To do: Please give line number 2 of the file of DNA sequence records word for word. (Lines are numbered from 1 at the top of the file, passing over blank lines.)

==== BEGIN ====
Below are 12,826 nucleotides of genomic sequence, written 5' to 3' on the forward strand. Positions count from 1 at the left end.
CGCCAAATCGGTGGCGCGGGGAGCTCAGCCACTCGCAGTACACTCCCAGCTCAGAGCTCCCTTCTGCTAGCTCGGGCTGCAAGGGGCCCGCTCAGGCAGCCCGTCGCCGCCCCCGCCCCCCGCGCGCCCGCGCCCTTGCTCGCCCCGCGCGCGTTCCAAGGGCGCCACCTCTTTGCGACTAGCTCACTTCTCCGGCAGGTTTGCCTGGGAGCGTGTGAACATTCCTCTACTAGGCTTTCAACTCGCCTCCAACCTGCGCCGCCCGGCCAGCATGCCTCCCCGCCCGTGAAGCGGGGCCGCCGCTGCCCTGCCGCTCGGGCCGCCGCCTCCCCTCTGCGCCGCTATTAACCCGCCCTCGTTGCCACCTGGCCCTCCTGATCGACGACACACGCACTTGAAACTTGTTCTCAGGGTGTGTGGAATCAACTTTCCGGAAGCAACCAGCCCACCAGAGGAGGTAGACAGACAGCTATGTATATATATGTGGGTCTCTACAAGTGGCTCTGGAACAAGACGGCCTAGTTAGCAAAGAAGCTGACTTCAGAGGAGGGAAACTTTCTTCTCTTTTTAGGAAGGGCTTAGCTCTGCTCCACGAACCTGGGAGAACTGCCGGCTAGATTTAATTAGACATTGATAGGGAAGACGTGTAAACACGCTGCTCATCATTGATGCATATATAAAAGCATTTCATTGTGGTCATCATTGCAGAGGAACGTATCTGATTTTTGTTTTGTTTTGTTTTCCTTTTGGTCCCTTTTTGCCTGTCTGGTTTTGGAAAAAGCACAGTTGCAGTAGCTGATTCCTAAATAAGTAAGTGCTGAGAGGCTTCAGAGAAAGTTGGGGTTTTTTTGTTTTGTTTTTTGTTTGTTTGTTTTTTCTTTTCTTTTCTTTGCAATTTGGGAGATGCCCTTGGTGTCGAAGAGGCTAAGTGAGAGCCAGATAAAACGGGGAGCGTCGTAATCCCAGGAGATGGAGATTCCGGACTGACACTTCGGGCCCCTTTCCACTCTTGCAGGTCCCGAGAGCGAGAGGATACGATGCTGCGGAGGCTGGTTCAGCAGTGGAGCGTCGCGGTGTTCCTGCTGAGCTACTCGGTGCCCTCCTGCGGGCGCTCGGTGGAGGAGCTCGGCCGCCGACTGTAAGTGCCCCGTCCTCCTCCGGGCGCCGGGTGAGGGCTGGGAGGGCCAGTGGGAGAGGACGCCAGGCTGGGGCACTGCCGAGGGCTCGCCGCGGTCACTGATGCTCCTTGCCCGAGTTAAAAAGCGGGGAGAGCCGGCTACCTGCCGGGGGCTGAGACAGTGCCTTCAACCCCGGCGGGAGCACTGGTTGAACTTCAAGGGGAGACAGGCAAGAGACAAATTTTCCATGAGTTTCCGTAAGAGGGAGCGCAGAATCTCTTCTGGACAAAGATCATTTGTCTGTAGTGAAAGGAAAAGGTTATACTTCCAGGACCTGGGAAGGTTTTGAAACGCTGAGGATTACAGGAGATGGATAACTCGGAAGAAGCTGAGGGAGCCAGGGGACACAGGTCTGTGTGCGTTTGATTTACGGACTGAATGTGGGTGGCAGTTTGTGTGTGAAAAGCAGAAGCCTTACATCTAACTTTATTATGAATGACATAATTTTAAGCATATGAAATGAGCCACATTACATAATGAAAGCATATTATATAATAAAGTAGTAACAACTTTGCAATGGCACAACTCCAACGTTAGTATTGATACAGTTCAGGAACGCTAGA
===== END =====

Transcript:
CGCCAAATCGGTGGCGCGGGGAGCTCAGCCACTCGCAGTACACTCCCAGCTCAGAGCTCCCTTCTGCTAGCTCGGGCTGCAAGGGGCCCGCTCAGGCAGCCCGTCGCCGCCCCCGCCCCCCGCGCGCCCGCGCCCTTGCTCGCCCCGCGCGCGTTCCAAGGGCGCCACCTCTTTGCGACTAGCTCACTTCTCCGGCAGGTTTGCCTGGGAGCGTGTGAACATTCCTCTACTAGGCTTTCAACTCGCCTCCAACCTGCGCCGCCCGGCCAGCATGCCTCCCCGCCCGTGAAGCGGGGCCGCCGCTGCCCTGCCGCTCGGGCCGCCGCCTCCCCTCTGCGCCGCTATTAACCCGCCCTCGTTGCCACCTGGCCCTCCTGATCGACGACACACGCACTTGAAACTTGTTCTCAGGGTGTGTGGAATCAACTTTCCGGAAGCAACCAGCCCACCAGAGGAGGTAGACAGACAGCTATGTATATATATGTGGGTCTCTACAAGTGGCTCTGGAACAAGACGGCCTAGTTAGCAAAGAAGCTGACTTCAGAGGAGGGAAACTTTCTTCTCTTTTTAGGAAGGGCTTAGCTCTGCTCCACGAACCTGGGAGAACTGCCGGCTAGATTTAATTAGACATTGATAGGGAAGACGTGTAAACACGCTGCTCATCATTGATGCATATATAAAAGCATTTCATTGTGGTCATCATTGCAGAGGAACGTATCTGATTTTTGTTTTGTTTTGTTTTCCTTTTGGTCCCTTTTTGCCTGTCTGGTTTTGGAAAAAGCACAGTTGCAGTAGCTGATTCCTAAATAAGTAAGTGCTGAGAGGCTTCAGAGAAAGTTGGGGTTTTTTTGTTTTGTTTTTTGTTTGTTTGTTTTTTCTTTTCTTTTCTTTGCAATTTGGGAGATGCCCTTGGTGTCGAAGAGGCTAAGTGAGAGCCAGATAAAACGGGGAGCGTCGTAATCCCAGGAGATGGAGATTCCGGACTGACACTTCGGGCCCCTTTCCACTCTTGCAGGTCCCGAGAGCGAGAGGATACGATGCTGCGGAGGCTGGTTCAGCAGTGGAGCGTCGCGGTGTTCCTGCTGAGCTACTCGGTGCCCTCCTGCGGGCGCTCGGTGGAGGAGCTCGGCCGCCGACTGTAAGTGCCCCGTCCTCCTCCGGGCGCCGGGTGAGGGCTGGGAGGGCCAGTGGGAGAGGACGCCAGGCTGGGGCACTGCCGAGGGCTCGCCGCGGTCACTGATGCTCCTTGCCCGAGTTAAAAAGCGGGGAGAGCCGGCTACCTGCCGGGGGCTGAGACAGTGCCTTCAACCCCGGCGGGAGCACTGGTTGAACTTCAAGGGGAGACAGGCAAGAGACAAATTTTCCATGAGTTTCCGTAAGAGGGAGCGCAGAATCTCTTCTGGACAAAGATCATTTGTCTGTAGTGAAAGGAAAAGGTTATACTTCCAGGACCTGGGAAGGTTTTGAAACGCTGAGGATTACAGGAGATGGATAACTCGGAAGAAGCTGAGGGAGCCAGGGGACACAGGTCTGTGTGCGTTTGATTTACGGACTGAATGTGGGTGGCAGTTTGTGTGTGAAAAGCAGAAGCCTTACATCTAACTTTATTATGAATGACATAATTTTAAGCATATGAAATGAGCCACATTACATAATGAAAGCATATTATATAATAAAGTAGTAACAACTTTGCAATGGCACAACTCCAACGTTAGTATTGATACAGTTCAGGAACGCTAGA